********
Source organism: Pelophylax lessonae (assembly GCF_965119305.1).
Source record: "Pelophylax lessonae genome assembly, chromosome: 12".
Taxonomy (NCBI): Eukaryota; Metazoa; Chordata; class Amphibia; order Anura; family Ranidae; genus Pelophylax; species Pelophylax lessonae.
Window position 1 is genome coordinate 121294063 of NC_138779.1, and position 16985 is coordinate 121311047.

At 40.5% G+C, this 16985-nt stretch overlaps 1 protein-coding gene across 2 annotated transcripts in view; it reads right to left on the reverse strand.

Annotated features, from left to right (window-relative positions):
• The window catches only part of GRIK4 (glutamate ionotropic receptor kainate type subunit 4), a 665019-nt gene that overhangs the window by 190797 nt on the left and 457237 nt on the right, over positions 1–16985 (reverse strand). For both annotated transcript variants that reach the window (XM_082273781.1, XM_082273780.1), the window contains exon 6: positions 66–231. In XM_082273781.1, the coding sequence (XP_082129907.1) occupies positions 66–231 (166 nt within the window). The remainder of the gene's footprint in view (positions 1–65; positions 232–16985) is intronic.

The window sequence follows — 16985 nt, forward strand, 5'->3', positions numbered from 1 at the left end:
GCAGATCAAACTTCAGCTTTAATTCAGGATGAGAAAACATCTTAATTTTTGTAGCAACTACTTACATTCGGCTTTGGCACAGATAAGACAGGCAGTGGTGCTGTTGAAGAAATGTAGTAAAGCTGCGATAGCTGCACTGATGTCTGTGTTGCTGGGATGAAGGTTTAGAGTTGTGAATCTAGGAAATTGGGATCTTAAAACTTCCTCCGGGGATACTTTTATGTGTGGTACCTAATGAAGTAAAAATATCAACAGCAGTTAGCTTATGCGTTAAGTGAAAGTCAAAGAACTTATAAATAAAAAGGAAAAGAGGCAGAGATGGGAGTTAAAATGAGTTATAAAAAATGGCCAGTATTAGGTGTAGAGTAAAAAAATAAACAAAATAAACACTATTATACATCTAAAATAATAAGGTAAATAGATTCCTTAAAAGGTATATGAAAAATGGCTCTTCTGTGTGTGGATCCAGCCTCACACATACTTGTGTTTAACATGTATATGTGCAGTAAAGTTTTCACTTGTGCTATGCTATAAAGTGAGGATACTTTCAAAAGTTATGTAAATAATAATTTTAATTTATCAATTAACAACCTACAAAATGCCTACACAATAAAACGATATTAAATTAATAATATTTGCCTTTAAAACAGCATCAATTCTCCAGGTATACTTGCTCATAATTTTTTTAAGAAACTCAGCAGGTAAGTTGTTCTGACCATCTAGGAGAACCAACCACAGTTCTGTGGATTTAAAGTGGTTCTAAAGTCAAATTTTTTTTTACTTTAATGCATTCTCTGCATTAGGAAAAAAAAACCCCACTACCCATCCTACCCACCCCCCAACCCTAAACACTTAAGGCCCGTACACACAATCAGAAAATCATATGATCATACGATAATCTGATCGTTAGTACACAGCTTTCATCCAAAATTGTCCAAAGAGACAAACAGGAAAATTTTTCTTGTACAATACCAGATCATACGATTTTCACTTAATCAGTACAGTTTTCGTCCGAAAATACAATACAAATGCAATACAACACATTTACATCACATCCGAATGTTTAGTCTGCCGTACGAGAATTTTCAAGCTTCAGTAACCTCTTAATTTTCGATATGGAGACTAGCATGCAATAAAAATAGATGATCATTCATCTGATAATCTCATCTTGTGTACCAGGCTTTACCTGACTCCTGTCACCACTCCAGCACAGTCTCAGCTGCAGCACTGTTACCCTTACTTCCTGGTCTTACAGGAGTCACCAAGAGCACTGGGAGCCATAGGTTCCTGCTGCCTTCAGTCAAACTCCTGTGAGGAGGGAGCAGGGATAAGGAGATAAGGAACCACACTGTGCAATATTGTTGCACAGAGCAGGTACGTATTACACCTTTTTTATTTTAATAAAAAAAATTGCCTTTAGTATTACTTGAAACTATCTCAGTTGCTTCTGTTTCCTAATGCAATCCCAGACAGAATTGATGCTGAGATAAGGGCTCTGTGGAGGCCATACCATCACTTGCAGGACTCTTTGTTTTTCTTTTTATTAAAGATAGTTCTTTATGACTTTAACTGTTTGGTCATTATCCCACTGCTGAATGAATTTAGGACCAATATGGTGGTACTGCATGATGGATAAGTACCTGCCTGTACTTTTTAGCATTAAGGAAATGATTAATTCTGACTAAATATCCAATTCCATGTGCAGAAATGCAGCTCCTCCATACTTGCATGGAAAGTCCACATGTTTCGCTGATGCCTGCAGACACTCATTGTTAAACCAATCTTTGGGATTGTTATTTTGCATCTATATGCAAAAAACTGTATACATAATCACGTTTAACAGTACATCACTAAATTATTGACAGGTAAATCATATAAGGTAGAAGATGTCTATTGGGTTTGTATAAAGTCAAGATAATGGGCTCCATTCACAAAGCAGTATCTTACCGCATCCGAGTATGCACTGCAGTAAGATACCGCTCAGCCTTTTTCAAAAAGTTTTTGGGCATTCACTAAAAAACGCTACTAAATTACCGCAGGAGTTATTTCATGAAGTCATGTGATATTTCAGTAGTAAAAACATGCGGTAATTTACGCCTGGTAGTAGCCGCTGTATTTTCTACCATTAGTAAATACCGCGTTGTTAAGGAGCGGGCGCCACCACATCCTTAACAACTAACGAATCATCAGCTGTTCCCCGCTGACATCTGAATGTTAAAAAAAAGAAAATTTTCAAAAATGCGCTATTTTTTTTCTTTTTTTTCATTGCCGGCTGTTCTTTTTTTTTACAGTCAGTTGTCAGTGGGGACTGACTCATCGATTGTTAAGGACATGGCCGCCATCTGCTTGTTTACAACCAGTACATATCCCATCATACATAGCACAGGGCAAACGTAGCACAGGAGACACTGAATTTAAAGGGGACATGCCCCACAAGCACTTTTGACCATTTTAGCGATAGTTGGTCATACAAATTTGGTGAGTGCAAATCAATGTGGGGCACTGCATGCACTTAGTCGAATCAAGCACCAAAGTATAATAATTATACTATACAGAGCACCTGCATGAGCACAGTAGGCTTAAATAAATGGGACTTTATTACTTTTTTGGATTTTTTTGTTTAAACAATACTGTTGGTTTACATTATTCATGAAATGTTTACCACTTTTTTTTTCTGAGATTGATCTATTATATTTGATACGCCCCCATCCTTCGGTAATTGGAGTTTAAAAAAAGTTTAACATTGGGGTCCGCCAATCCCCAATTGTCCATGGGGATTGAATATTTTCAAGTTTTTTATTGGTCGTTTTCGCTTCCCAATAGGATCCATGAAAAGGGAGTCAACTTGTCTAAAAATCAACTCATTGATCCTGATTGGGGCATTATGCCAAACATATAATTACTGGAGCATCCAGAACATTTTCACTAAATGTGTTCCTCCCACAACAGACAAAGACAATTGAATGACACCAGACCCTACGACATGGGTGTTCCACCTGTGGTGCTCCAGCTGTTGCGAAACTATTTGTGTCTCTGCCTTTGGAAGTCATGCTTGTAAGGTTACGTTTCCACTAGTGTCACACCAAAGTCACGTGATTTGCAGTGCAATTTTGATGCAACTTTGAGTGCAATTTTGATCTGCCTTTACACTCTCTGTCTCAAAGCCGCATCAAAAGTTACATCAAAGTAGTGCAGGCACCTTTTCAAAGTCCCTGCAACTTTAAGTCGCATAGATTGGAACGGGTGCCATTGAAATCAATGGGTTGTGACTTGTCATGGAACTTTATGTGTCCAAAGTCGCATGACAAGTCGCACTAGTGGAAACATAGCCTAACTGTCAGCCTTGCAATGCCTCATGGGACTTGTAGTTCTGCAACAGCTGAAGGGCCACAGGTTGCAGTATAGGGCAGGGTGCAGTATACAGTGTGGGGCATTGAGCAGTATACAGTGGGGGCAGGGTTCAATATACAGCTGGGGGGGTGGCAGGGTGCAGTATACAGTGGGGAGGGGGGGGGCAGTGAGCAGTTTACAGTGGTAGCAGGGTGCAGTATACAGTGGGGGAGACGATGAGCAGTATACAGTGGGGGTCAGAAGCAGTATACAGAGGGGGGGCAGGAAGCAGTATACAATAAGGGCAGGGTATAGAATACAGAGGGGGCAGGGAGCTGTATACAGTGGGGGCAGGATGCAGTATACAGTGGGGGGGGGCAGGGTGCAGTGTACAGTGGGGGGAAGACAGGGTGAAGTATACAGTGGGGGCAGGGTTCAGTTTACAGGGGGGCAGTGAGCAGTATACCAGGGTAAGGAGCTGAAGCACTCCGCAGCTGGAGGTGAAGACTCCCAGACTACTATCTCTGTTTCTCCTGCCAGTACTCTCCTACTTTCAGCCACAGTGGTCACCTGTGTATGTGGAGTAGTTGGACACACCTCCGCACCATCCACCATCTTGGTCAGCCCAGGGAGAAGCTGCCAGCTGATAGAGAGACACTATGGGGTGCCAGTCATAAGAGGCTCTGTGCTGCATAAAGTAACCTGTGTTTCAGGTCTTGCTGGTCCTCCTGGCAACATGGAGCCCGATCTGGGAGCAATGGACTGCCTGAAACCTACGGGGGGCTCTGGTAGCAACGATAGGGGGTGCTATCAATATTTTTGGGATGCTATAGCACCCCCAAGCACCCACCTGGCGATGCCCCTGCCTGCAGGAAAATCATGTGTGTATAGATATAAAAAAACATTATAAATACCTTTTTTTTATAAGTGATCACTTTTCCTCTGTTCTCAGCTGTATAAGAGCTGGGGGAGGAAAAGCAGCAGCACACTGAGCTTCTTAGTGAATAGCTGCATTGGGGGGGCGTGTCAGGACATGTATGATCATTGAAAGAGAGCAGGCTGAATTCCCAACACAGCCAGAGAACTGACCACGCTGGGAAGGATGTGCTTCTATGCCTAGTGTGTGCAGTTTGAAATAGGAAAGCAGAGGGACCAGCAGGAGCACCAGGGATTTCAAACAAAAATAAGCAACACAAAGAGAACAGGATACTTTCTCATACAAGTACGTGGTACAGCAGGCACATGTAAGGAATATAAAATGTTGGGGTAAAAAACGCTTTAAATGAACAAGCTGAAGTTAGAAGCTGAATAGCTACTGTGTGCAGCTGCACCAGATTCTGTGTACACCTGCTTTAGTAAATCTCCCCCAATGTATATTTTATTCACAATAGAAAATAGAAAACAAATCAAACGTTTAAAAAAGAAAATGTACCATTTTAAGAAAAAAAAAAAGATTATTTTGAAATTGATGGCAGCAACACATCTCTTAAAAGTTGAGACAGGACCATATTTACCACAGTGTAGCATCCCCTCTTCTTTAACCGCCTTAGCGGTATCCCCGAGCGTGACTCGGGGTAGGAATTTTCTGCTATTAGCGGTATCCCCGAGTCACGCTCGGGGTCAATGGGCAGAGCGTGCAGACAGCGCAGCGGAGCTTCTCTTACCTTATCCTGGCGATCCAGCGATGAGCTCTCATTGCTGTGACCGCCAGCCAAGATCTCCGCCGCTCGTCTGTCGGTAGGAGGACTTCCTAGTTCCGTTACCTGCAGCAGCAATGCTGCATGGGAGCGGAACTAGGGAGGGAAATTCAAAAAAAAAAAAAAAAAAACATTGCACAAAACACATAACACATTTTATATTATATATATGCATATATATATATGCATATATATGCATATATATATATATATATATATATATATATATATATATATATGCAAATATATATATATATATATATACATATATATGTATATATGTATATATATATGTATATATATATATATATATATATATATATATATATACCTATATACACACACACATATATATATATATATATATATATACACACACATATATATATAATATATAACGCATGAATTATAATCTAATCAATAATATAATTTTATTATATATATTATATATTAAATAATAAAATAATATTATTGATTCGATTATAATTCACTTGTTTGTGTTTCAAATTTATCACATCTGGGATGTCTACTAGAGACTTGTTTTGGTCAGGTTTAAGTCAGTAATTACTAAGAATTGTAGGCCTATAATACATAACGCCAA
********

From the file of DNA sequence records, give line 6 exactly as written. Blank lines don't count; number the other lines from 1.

Annotated features, from left to right (window-relative positions):